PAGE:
Is that this the perfect peri-peri rooster in London?

Is that this the perfect peri-peri rooster in London?

Chicken is an unruly beast – at least when it comes to cooking. While it absorbs and carries any spice you like very well, it is often so dry that it sucks the moisture out of your mouth at the same time. But this Battersea spot is a game-changer when it comes to peri-peri chicken, he says Olivia Emily. Ironically, there is also a Nando’s just a few doors down.

Is this the best peri-peri chicken in London?

When I arrived in Solis on a chilly Thursday evening, I wasn’t expecting to eat the best plate of chicken I’ve ever eaten in my life. The restaurant is unfussy and unassuming, a yellow-hued, diner-like space with blue-tiled and oak-paneled walls adorned with old-school art and photographs, and checkered plastic tablecloths with candles and wine glasses. Tucked away in the Battersea Power Station, directly opposite the swanky-looking Control Room B cocktail bar, Solis is adjacent to the arcade food market, whose wooden partitions demarcate the end of the restaurant and the beginning of the next room, which is bustling with groups chatting over drinks Thursday evening.

Aside from the fancier entrees—croquettes, eggs stuffed with spicy tuna mayo, and grilled corn cob halves—the menu is incredibly simple: chicken or steak, fries and salad, or no fries and salad. The tender steak is thinly sliced ​​and served medium rare with a generous dollop of Solis’ special steak sauce, a green, peppery, creamy sauce – delicious.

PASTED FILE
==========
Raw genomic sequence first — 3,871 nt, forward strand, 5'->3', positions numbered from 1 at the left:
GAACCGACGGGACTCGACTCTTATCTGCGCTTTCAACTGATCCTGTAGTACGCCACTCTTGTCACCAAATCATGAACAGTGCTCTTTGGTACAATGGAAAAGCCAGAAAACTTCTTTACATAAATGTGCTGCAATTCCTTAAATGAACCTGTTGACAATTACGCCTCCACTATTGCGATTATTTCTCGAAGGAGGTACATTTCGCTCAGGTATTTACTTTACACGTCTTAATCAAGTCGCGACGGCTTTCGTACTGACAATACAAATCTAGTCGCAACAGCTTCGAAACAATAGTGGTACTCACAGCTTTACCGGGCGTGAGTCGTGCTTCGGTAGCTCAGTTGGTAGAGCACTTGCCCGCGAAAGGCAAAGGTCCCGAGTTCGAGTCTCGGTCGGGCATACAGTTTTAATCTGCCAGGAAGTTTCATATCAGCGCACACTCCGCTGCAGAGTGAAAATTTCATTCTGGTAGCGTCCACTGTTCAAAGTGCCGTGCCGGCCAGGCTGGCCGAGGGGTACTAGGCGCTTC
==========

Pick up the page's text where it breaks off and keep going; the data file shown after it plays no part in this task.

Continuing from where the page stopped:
Solis’ chicken. © Tim Atkins Photography

But the chicken – oh, the chicken – is the one you should definitely go for. I’ve never had chicken as juicy, tender as Solis’. More than anything, sinking my teeth into the grilled spatchcock reminded me of how dry chicken usually is—so normal that I barely notice it anymore. It’s just one of those meats that tends to be drier, and the heat lamps at restaurants and the dreaded fear of salmonella when cooking at home don’t help.

But not that: Solis’ dish is bursting with flavor, and even though the half spatchcock chicken is swimming in bright red aji-aji oil, the skin remains crispy. It embodies the wishes of the restaurant’s co-founder, Ana Gonçalves, who says: “I wanted to create a place for everyone, serving the kind of food that I have experienced since I was a child; “very simple but full of flavor and approachable.” This chicken is exactly that: soft, juicy, simple, delicious and full of flavor. It pairs well with the savory spice of the generous stack of thin, crispy fries and the refreshing asador salad (sliced ​​onions and tomatoes dressed with oregano and olive oil). I moan with pleasure with every bite, and we order an extra portion of fries just to relive the crackling tongue sensation of eating them over and over again. Wash it down with a refreshing glass of white wine sangria and you’ve got the makings of a perfect meal – especially if you’re a fan of peri-peri chicken.

Ana and Zijun in Solis

Ana and Zijun in Solis. © Tim Atkins Photography

Gonçalves is one half of the team behind TĀ TĀ Eatery, along with her partner Zijun Meng, a duo who challenge London’s food landscape on a project-by-project basis, this time drawing on the cuisines of Spain, Portugal, Uruguay and Argentina. Why not open a restaurant that only offers two main dishes? Especially when they’re so good?

Of course, don’t forget the desserts, of which there are two: an ice cream sundae and a cheesecake. Opt for the cheesecake and taste the creamiest baked cheesecake you’ve ever had the pleasure of eating, topped with tangy berry sauce. While this cheesecake was, again, incredibly delicious, it mostly helped drive away the memories of the chicken I had just eaten. Without it, I might have seriously considered taking another helping. Instead, I’ll just be back in the near future.

Cheesecake at Solis

Torta queso. © Tim Atkins Photography


Find Solis on the first floor of Battersea Power Station, next to Arcade. It is open Tuesday to Saturday from 11 a.m. to 10 p.m. and Sunday from 11 a.m. to 8 p.m.

Battersea Power Station, Nine Elms, London SW11 8AL


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